It is rather like as essay question; and I have long since done with essay questions! I will though offer a few observations; my book Ordnance has a full chapter on the role of the USA and so goes into much more detail.
I guess that I had not realised the extent to which the UK was top dog in 1914, certainly in relation to finance and world trade: Stirling ruled supreme.
The attritional nature of trench warfare slaughtered many thousands of young men, it also consumed phenomenal quantities of Stirling. A massive army needed a massive number of guns, but trench warfare meant that the consumption of ammunition by those guns was exponentially greater: hundreds of millions of shells.
The greater part of the UK manufacturing sector was engaged in war work and all needed to be paid for. The funds came from taxation, from investments of War Loan (remember that?), but to a very large extend from dollar borrowings.
The New York bankers JP Morgan were appointed very early on to act for the Entente in purchasing from US companies, but also in raising the dollars needed to pay for it all. Hundreds of millions of dollars were raised. Vast quantities of food and much needed equipment was supplied by companies like Holt which made the caterpillar tractor.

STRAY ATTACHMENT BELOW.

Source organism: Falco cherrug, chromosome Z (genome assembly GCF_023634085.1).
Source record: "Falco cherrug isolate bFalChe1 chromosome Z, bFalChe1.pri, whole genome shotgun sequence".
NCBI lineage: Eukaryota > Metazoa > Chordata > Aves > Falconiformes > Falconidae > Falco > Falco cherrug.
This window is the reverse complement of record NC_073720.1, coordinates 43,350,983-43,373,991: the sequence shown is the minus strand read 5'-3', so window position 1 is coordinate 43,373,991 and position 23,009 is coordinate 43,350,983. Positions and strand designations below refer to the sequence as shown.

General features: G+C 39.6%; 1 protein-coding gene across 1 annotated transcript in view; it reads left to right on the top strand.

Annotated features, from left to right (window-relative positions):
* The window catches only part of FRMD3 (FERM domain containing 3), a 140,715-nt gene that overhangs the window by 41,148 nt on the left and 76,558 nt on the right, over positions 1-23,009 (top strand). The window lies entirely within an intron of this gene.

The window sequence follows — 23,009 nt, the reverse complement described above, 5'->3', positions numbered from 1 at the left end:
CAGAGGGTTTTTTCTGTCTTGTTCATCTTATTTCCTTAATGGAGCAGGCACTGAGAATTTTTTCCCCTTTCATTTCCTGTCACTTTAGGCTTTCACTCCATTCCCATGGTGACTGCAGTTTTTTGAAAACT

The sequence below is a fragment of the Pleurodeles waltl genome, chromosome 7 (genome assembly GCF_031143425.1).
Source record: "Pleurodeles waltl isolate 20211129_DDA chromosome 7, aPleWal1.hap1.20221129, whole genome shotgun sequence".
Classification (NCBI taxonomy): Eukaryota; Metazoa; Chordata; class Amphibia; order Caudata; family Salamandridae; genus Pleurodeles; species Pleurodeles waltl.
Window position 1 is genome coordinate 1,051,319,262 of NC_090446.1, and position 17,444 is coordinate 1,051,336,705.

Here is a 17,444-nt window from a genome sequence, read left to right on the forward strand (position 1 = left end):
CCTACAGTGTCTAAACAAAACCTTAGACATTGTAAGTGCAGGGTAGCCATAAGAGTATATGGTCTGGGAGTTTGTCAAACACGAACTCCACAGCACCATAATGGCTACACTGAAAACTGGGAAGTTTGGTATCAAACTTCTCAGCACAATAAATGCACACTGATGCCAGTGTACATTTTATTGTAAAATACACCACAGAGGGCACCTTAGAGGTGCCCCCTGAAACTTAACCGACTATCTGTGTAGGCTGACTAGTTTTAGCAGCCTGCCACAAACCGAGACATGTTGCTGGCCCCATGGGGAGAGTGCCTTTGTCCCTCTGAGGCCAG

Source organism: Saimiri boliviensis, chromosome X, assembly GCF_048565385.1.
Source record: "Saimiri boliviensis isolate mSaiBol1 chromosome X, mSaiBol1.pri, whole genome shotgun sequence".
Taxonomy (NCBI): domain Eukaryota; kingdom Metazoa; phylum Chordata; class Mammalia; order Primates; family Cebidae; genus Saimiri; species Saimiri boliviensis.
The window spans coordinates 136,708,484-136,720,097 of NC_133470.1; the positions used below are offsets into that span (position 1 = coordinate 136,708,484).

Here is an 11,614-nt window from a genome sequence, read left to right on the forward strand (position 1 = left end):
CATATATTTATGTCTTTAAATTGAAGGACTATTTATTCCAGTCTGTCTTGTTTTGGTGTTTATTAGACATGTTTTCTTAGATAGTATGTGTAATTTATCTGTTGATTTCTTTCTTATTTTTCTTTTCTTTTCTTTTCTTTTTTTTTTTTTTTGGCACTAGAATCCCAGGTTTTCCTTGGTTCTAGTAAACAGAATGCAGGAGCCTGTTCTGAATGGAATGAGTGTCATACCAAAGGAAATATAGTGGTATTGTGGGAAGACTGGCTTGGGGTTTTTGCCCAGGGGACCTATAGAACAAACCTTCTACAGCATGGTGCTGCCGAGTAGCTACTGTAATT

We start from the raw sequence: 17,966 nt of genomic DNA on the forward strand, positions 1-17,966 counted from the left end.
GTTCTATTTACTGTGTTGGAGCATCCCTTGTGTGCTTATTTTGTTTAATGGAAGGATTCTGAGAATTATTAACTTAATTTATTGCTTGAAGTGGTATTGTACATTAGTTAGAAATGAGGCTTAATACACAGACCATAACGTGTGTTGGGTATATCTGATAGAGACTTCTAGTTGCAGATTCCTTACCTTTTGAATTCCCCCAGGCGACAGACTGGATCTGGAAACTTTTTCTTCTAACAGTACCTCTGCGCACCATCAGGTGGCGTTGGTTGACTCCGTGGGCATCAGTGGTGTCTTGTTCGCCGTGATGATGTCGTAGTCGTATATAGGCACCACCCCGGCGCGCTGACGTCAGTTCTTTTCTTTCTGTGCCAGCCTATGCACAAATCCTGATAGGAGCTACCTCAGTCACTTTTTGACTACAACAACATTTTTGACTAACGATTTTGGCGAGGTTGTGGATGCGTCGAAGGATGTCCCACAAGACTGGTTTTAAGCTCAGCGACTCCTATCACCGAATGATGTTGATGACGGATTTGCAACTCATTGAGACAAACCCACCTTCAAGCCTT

All this happened before the US declared war. In a sense this changed everything. Britain sent Missions over to the US to explore the role the US might play. General Bridges who still had command of the 19th Division, Les Papillons, argued the case for standard equipment. Motor companies like Ford put their massive weight into the war effort. Many hundreds of thousands of US troops were equipped and made ready for the final months the war. Many young Americans lost their lives
The armistice brought an end to the slaughter, although for some months men continued to die. The armistice also saw the US Dollar knocking Stirling as the world's trading currency, with the UK heavily in debt. The war had been won, but at a price.
Model T Ford ambulances - image with thanks to Richard Pullen